• nobody
  • none
  • nothing
  • one
  • other
  • others
  • our*
  • ours
  • ourselves
  • several
  • she
  • some
  • somebody
  • someone
  • something
  • such
  • that
  • thee
  • their*
  • theirs
  • them
  • themselves
  • these
  • they
  • thine
  • this
  • those
  • thou
  • thy*
  • us
  • we
  • what
  • whatever
  • which
  • whichever
  • who
  • whoever
  • whom
  • whomever
  • whose
  • you
  • your*
  • yours
  • yourself
  • yourselves


We use a/an with singular countable nouns:
• when we talk about one thing or person but we don’t say exactly which one:
Lucy’s reading a book.
There’s a supermarket near my house.
• to talk about someone’s job:
My mother is a teacher.
• to describe people or things:
Pip is a nice girl. That’s a good idea.
• in expressions with numbers:
I sleep eight hours a night.
Apples cost €3 a kilo.
Remember: We don’t use a/an with uncountable nouns (water, milk) or plural nouns (apples, books).
We can use the with singular, plural and uncountable nouns. We use the:
• when it is clear which person or thing we mean:
The boy over there is my brother. Where’s the sugar?
• when there is only one:
The Earth is round. Peter is in the garden.
• with the names of oceans (the Pacific Ocean), seas (the Red Sea), rivers (the Nile), mountain ranges (the Andes) and deserts (the Sahara Desert).
• with the names of some countries: the USA (United States of America), the UK (United Kingdom), the Netherlands
• with musical instruments:
He plays the piano.
• in some time expressions:
in the morning/afternoon/evening.
at the weekend.
But we say:
in January, at night, on Mondays
Zero article
We don’t use a or the:
• with names of people (Peter, Mr Hardy), continents (Africa), most countries (Spain), cities (Madrid), streets (West Street), lakes (Lake Michigan) and mountains (Mount Everest).
• with sports (basketball), games (chess), school subjects (Maths), meals (dinner) and languages (English).
• in these expressions:
Beth is at home/at school/in bed.
I go to school every day. I go by bus.

Согласование глаголов

The infinitive
The infinitive is the basic form of a verb. We use two forms of the infinitive
• the infinitive with ‘to’
I want to play a game.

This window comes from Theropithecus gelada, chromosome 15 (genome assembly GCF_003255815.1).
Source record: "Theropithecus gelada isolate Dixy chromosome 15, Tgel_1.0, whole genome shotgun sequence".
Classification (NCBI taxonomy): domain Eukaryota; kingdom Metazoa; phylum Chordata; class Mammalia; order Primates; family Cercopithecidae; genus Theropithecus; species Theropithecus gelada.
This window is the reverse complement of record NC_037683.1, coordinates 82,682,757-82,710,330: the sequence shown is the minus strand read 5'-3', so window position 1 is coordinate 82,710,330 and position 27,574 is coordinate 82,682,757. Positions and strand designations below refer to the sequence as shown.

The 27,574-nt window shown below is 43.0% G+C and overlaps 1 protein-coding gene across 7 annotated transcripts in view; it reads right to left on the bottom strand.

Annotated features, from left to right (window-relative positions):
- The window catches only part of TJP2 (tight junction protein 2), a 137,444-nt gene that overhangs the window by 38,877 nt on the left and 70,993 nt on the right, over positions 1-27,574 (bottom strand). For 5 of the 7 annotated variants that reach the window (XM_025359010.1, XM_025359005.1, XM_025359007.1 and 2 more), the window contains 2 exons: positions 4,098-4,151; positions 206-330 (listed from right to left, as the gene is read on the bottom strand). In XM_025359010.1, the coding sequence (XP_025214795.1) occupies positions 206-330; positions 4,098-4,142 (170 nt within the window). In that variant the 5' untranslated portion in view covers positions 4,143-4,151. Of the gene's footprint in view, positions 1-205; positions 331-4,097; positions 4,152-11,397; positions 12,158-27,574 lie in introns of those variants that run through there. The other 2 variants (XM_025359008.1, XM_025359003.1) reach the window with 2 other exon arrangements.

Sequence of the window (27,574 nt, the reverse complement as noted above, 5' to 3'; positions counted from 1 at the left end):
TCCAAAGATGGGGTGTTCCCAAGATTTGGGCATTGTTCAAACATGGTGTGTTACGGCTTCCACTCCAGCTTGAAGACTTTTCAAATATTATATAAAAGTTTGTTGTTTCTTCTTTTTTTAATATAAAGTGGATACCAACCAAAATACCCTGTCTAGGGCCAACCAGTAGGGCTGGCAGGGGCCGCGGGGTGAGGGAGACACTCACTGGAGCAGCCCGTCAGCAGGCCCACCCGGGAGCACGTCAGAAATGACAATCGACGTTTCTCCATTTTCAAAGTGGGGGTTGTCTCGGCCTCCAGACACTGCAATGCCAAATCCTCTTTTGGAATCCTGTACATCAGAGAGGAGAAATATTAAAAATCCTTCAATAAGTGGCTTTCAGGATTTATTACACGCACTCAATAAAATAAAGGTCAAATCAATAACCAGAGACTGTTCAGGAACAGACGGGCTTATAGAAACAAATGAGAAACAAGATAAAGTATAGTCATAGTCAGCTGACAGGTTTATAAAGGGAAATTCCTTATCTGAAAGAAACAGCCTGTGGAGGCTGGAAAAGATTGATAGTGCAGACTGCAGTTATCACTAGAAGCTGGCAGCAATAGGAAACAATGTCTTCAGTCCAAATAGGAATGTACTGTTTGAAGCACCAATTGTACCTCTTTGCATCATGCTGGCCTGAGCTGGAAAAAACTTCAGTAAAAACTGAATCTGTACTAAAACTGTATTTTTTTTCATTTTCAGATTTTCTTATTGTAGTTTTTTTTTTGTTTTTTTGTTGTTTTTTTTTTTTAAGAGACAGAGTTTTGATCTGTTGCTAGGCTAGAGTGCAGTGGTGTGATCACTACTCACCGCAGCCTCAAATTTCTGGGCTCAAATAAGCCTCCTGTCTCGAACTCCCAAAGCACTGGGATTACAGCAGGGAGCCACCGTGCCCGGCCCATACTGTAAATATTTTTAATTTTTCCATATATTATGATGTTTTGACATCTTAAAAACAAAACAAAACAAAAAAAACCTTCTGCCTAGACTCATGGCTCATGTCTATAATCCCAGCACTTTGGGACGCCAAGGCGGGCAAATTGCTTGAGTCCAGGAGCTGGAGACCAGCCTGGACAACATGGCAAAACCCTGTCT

• the infinitive without ‘to’
You’d better take a map with you.
We use the infinitive with ‘to’
• after these verbs:
advise expect plan
agree force prefer
 allow   forget   promise
 appear   hate 
She refuses to speak to him.
 arrange   help   seem

They asked me to play the piano at the school


 I hope to see you soon.

 begin   learn  stop 
 choose   like   want
 continue  manage 
  would like
We would like to have lunch now, please.
 decide   offer   would love
• with the expression too + adjective / adverb + infinitive
She’s too tired to go out tonight.
• The word ‘too’ before an adjective / adverb gives a negative meaning to the sentence.
It means ‘more than it should be’ or ‘more than is necessary*.
He is too young to drive. (= he isn’t allowed to drive because of his age)
• with the expression (not) adjective / adverb + enough + infinitive
It’s warm enough to play outside.
I am not tall enough to reach the shelf.
• The word ‘enough’ gives a positive meaning to the sentence. It means ‘just as much as it should be’ or ‘just as much as is necessary’.
He’s good enough to be a professional musician. (= he can be a professional musician if he wants to)
• with the expression it + to be + adjective + infinitive
It’s nice to go on a short holiday when you can.
It was interesting to learn that the temple dated back to the 4th century BC.
• with the expression subject + to be + adjective + infinitive
They were happy to offer me the job.
I’m sorry to hear you are not well.
She’s glad to be in the play.
Infinitive without ‘to’
We use the infinitive without ‘to’
• after the verbs let and make
I’ll let you use my computer if you are careful.
My music teacher made me play the same piece three times.
• with the expression would rather
I’d rather do this on my own if you don’t mind.
He’d rather stay in a hotel.
• with the expression had better
You’d better book the tickets as soon as possible.
She’d better not sing. She has an awful voice.
• after some modal verbs, such as could, may, might, must should
He must call his parents right now.
You shouldn’t wear my T-shirt without my permission.
• The verb help can be followed by both the infinitive with ‘to’ and the infinitive without ‘to’ It makes no difference in meaning.
Will you help me carry these bogs?
Will you help me to carry these bags?